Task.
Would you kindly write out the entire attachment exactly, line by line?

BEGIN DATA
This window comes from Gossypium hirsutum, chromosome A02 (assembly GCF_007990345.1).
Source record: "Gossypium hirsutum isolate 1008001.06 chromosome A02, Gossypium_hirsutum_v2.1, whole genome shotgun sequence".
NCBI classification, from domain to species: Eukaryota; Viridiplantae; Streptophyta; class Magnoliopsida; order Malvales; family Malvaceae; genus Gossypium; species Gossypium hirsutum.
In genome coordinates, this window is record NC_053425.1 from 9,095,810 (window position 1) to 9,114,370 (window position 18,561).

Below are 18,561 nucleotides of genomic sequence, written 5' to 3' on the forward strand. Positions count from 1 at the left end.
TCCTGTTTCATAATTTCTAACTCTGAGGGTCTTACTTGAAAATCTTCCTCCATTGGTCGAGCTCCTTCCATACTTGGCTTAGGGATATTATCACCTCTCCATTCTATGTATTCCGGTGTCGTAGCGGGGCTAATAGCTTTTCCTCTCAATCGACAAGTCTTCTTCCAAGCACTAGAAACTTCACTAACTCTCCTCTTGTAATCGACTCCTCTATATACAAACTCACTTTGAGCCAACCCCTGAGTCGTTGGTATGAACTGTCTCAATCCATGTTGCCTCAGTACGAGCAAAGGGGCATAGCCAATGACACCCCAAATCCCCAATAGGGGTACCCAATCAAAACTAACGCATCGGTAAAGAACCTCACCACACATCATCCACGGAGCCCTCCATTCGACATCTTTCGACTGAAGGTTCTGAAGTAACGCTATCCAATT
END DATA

This window comes from Gossypium hirsutum, chromosome A02 (assembly GCF_007990345.1).
Source record: "Gossypium hirsutum isolate 1008001.06 chromosome A02, Gossypium_hirsutum_v2.1, whole genome shotgun sequence".
NCBI classification, from domain to species: Eukaryota; Viridiplantae; Streptophyta; class Magnoliopsida; order Malvales; family Malvaceae; genus Gossypium; species Gossypium hirsutum.
In genome coordinates, this window is record NC_053425.1 from 9,095,810 (window position 1) to 9,114,370 (window position 18,561).

Below are 18,561 nucleotides of genomic sequence, written 5' to 3' on the forward strand. Positions count from 1 at the left end.
TCCTGTTTCATAATTTCTAACTCTGAGGGTCTTACTTGAAAATCTTCCTCCATTGGTCGAGCTCCTTCCATACTTGGCTTAGGGATATTATCACCTCTCCATTCTATGTATTCCGGTGTCGTAGCGGGGCTAATAGCTTTTCCTCTCAATCGACAAGTCTTCTTCCAAGCACTAGAAACTTCACTAACTCTCCTCTTGTAATCGACTCCTCTATATACAAACTCACTTTGAGCCAACCCCTGAGTCGTTGGTATGAACTGTCTCAATCCATGTTGCCTCAGTACGAGCAAAGGGGCATAGCCAATGACACCCCAAATCCCCAATAGGGGTACCCAATCAAAACTAACGCATCGGTAAAGAACCTCACCACACATCATCCACGGAGCCCTCCATTCGACATCTTTCGACTGAAGGTTCTGAAGTAACGCTATCCAATT